Sitecore Commerce: Before My Wondrous Adventure Begins, A Little Nostalgia

Not to brag, but I have some knowledge about everything Sitecore 🙄🤣. I’m not saying the knowledge is substantial by any means, but it’s something more or less😆.  For example, today, July 28th 2017, I know very little about the Sitecore Print Experience Manager and the Email Experience Manager.  However, I know how to install it! That little piece of knowledge is going to eventually grow 🤣. There might be some other products or modules that I have neglected, but the largest area is Sitecore Commerce.

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Setting up a Habitat + Sitecore.Demo Site Locally

I was talking to my mentor Jon recently about Sitecore Ignition and various other topics and he mentioned on how he’s been constantly slammed with work. Jon’s so busy I think he’s forgot what having free time feels like. It’s nice, Jon 😏, free time is nice.

Finding free time is one of my super powers. However, as great as I am at finding time, I am unable to share the time I find. Aware of my powers as Sitecore Superman, Jon asked me for a favor. Since I am happy to help my Sitecore friends and I hate to let free time expire I told Jon I would be happy to help.

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A Coming-of-Age Story of a Developer’s First Time with SOLR – Part 2: Installation Fun with SOLR

Before I begin I am under the assumption SOLR is going to be a diva.👸🏻 Why? I don’t know, guess it’s a gut feeling or a lame attempt to get a laugh. I don’t know what craziness awaits, however, I am pretty sure SOLR won’t request me to alphabetize it’s M&Ms.

SOLR gave me a list of demands that I must complete before it will start working. Those can be found here. Looking over its demands, it appears I need to use the command prompt… awesome…. not really. I dislike the cmd and I avoid it as much as possible. My dislike for the cmd is totally based on my lack of overall knowledge about its syntax and commands and my laziness to learn more. All I know is how to change directories👍🏻 👏🏻, and that’s it, everything else requires Google searches.

Disclaimer: Any errors I encounter involving the cmd will be my fault and probably for a dumb reason.  The documentation is most likely accurate. Continue reading “A Coming-of-Age Story of a Developer’s First Time with SOLR – Part 2: Installation Fun with SOLR”

The Better Solution: Injecting Resources into the Experience Editor

Friday, July 7th I began my new series “A Different Approach” with the post about injecting resources into the experience editor. After I made my that post live, I continued my research and I became increasingly unhappy with my solution described. There is a better solution that solves my issue and that solution is somewhere in this post! 😮  Continue reading “The Better Solution: Injecting Resources into the Experience Editor”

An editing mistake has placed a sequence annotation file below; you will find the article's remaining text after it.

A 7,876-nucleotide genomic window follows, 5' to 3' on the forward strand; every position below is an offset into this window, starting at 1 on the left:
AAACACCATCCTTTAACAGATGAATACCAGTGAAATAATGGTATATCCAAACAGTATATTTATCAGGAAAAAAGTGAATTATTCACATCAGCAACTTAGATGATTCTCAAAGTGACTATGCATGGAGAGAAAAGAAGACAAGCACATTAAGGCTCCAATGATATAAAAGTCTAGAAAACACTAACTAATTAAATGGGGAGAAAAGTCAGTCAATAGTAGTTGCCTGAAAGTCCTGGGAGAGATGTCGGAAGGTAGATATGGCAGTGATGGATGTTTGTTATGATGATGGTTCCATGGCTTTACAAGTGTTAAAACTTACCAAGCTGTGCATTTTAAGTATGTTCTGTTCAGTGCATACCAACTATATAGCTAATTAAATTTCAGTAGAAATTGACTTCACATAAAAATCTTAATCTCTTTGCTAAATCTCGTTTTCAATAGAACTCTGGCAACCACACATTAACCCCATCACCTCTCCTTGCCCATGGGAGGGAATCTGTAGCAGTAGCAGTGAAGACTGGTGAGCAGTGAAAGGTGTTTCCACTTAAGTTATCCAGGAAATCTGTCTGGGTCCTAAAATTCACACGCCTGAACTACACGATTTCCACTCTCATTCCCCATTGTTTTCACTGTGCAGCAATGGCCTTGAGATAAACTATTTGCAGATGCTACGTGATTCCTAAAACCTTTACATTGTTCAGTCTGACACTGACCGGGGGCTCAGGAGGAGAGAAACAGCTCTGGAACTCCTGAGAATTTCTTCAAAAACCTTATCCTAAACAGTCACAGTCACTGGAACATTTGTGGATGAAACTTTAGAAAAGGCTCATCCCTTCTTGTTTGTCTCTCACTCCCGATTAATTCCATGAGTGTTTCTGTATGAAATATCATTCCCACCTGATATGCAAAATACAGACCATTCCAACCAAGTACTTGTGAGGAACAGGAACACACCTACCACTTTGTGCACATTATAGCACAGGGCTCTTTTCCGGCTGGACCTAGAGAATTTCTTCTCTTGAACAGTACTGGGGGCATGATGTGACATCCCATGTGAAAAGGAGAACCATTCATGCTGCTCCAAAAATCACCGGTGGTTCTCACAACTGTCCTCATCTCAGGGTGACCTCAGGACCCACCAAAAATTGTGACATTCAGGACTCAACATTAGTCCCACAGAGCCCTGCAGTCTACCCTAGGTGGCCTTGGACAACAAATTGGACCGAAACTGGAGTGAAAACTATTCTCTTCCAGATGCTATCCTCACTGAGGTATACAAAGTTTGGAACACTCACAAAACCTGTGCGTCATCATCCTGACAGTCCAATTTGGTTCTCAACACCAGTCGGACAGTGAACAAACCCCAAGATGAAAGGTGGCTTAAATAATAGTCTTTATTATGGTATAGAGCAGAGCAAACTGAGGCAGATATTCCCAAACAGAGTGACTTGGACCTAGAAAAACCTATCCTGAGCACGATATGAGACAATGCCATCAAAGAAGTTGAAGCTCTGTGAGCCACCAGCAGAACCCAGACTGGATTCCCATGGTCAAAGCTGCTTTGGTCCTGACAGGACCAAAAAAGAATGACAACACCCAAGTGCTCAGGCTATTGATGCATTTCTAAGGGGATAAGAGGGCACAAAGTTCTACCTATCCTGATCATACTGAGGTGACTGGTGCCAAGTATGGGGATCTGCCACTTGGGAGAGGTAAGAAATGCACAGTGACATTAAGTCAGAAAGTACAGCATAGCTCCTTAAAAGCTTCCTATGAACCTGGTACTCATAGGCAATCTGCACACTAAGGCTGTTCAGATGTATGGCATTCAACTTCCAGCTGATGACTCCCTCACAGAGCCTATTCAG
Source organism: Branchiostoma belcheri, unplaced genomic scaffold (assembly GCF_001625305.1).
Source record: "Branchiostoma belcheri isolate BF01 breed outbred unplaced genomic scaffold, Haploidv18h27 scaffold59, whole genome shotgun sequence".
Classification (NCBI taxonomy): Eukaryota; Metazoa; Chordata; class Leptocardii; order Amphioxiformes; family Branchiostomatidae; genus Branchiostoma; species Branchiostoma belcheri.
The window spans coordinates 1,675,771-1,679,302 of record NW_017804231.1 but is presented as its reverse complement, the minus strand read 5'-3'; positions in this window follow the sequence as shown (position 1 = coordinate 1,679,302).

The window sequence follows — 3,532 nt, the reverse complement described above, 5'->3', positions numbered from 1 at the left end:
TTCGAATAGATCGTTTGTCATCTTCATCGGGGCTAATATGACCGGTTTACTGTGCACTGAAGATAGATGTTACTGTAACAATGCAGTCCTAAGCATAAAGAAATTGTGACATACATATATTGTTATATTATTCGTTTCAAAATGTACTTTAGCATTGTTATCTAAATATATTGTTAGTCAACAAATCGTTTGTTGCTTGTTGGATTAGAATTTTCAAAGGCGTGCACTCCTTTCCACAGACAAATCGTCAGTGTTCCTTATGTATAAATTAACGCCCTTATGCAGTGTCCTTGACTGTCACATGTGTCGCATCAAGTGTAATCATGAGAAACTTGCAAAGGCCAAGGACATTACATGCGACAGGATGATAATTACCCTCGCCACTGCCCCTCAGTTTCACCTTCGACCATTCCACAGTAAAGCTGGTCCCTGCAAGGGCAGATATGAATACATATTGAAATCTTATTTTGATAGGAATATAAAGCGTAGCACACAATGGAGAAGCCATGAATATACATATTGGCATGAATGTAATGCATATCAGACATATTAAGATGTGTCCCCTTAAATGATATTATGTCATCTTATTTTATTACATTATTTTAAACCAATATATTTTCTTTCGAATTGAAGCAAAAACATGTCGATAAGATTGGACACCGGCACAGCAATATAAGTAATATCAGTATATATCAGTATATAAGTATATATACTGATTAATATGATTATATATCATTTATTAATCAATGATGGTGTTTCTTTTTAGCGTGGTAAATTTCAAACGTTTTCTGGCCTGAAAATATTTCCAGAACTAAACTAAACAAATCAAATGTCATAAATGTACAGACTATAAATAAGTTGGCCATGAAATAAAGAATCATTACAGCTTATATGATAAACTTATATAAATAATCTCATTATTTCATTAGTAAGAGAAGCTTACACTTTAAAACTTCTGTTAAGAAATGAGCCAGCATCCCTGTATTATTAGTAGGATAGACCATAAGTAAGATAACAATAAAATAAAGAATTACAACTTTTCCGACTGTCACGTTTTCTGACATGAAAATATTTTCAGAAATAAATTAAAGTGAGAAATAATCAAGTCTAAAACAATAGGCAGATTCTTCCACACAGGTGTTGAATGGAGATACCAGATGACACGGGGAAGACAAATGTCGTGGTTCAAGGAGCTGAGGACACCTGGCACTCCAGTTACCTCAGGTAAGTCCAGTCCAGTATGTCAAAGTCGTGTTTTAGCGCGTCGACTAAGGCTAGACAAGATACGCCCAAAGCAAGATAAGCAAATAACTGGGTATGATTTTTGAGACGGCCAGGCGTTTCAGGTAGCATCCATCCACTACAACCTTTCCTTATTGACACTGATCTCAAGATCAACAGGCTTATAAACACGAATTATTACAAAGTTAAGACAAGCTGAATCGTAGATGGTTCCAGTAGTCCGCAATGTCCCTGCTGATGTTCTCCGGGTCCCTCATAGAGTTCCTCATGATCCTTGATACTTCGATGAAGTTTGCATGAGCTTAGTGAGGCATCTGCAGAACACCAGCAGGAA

A Coming-of-Age Story of a Developer’s First Time with SOLR – Part 1: Life Before SOLR

The Olden Days, Sitecore 6x and the Dreaded Sitecore Search

Before Sitecore 7/8 and the great feature explosion (Experience Editor, DMS, EXM, DEF, etc.), Sitecore Search scared me, it was my Kryptonite. Any attempts to learn it always seemed to end with frustration and my anxiety smashing through the roof. In my weakened state, all chances of learning were now gone until I eventually recovered from my Kryptonite exposure. Continue reading “A Coming-of-Age Story of a Developer’s First Time with SOLR – Part 1: Life Before SOLR”

A Different Approach: Injecting Resources into the Experience Editor

Welcome to the first post in a new series called “A Different Approach”. Often when I search for a solution to an issue, I find multiple posts that solve the issue in a similar fashion. Since I have a strong need to be unique, I try and come up with a different approach. In this new series, I’ll share the most common solution found, cite the source(s) and explain my unique alternate approach. In the event my approach is not all that unique and is similar to another, please inform me and comment below. I will happily update my post giving credit to the developer and providing a link to their post.

Last week in my “Mister Rogers” themed post, I presented an issue a client had with the Experience Editor and then showed you my solution to that issue. My code contained some HTML markup with custom CSS classes. In order to complete the video demo by the end of last week, I took a shortcut and hardcoded the style definitions above the markup in processor. This is unacceptable for numerous and obvious reasons.

This is a great example of a ”code smell”.

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